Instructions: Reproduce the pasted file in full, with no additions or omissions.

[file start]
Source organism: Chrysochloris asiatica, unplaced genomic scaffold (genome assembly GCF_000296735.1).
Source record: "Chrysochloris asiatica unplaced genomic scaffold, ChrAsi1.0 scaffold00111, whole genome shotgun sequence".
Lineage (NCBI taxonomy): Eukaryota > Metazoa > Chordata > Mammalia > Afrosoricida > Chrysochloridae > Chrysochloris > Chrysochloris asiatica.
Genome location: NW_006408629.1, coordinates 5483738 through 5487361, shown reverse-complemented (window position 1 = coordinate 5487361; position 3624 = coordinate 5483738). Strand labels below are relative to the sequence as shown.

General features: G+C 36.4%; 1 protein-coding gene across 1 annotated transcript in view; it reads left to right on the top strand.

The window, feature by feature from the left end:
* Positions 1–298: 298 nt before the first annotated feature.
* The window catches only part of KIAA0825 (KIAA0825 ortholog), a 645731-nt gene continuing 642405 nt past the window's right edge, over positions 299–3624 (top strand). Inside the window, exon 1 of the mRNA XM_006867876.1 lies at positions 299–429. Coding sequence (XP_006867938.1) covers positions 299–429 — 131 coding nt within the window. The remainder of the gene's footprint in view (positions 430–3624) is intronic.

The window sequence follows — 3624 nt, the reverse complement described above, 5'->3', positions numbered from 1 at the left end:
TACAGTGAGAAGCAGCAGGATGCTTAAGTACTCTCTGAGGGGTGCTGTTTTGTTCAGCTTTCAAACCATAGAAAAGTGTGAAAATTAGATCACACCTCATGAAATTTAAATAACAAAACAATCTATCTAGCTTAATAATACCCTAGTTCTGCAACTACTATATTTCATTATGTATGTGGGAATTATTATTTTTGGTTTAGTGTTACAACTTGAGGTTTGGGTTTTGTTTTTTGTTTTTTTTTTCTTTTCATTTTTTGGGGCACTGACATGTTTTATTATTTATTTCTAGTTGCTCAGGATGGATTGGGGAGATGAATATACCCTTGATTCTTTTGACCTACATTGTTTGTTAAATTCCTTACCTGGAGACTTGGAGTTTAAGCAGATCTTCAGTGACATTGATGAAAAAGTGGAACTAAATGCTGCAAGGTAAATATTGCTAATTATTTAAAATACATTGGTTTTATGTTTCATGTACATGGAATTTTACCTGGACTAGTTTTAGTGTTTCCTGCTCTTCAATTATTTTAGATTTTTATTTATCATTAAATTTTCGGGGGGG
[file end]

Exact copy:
Source organism: Chrysochloris asiatica, unplaced genomic scaffold (genome assembly GCF_000296735.1).
Source record: "Chrysochloris asiatica unplaced genomic scaffold, ChrAsi1.0 scaffold00111, whole genome shotgun sequence".
Lineage (NCBI taxonomy): Eukaryota > Metazoa > Chordata > Mammalia > Afrosoricida > Chrysochloridae > Chrysochloris > Chrysochloris asiatica.
Genome location: NW_006408629.1, coordinates 5483738 through 5487361, shown reverse-complemented (window position 1 = coordinate 5487361; position 3624 = coordinate 5483738). Strand labels below are relative to the sequence as shown.

General features: G+C 36.4%; 1 protein-coding gene across 1 annotated transcript in view; it reads left to right on the top strand.

The window, feature by feature from the left end:
* Positions 1–298: 298 nt before the first annotated feature.
* The window catches only part of KIAA0825 (KIAA0825 ortholog), a 645731-nt gene continuing 642405 nt past the window's right edge, over positions 299–3624 (top strand). Inside the window, exon 1 of the mRNA XM_006867876.1 lies at positions 299–429. Coding sequence (XP_006867938.1) covers positions 299–429 — 131 coding nt within the window. The remainder of the gene's footprint in view (positions 430–3624) is intronic.

The window sequence follows — 3624 nt, the reverse complement described above, 5'->3', positions numbered from 1 at the left end:
TACAGTGAGAAGCAGCAGGATGCTTAAGTACTCTCTGAGGGGTGCTGTTTTGTTCAGCTTTCAAACCATAGAAAAGTGTGAAAATTAGATCACACCTCATGAAATTTAAATAACAAAACAATCTATCTAGCTTAATAATACCCTAGTTCTGCAACTACTATATTTCATTATGTATGTGGGAATTATTATTTTTGGTTTAGTGTTACAACTTGAGGTTTGGGTTTTGTTTTTTGTTTTTTTTTTCTTTTCATTTTTTGGGGCACTGACATGTTTTATTATTTATTTCTAGTTGCTCAGGATGGATTGGGGAGATGAATATACCCTTGATTCTTTTGACCTACATTGTTTGTTAAATTCCTTACCTGGAGACTTGGAGTTTAAGCAGATCTTCAGTGACATTGATGAAAAAGTGGAACTAAATGCTGCAAGGTAAATATTGCTAATTATTTAAAATACATTGGTTTTATGTTTCATGTACATGGAATTTTACCTGGACTAGTTTTAGTGTTTCCTGCTCTTCAATTATTTTAGATTTTTATTTATCATTAAATTTTCGGGGGGG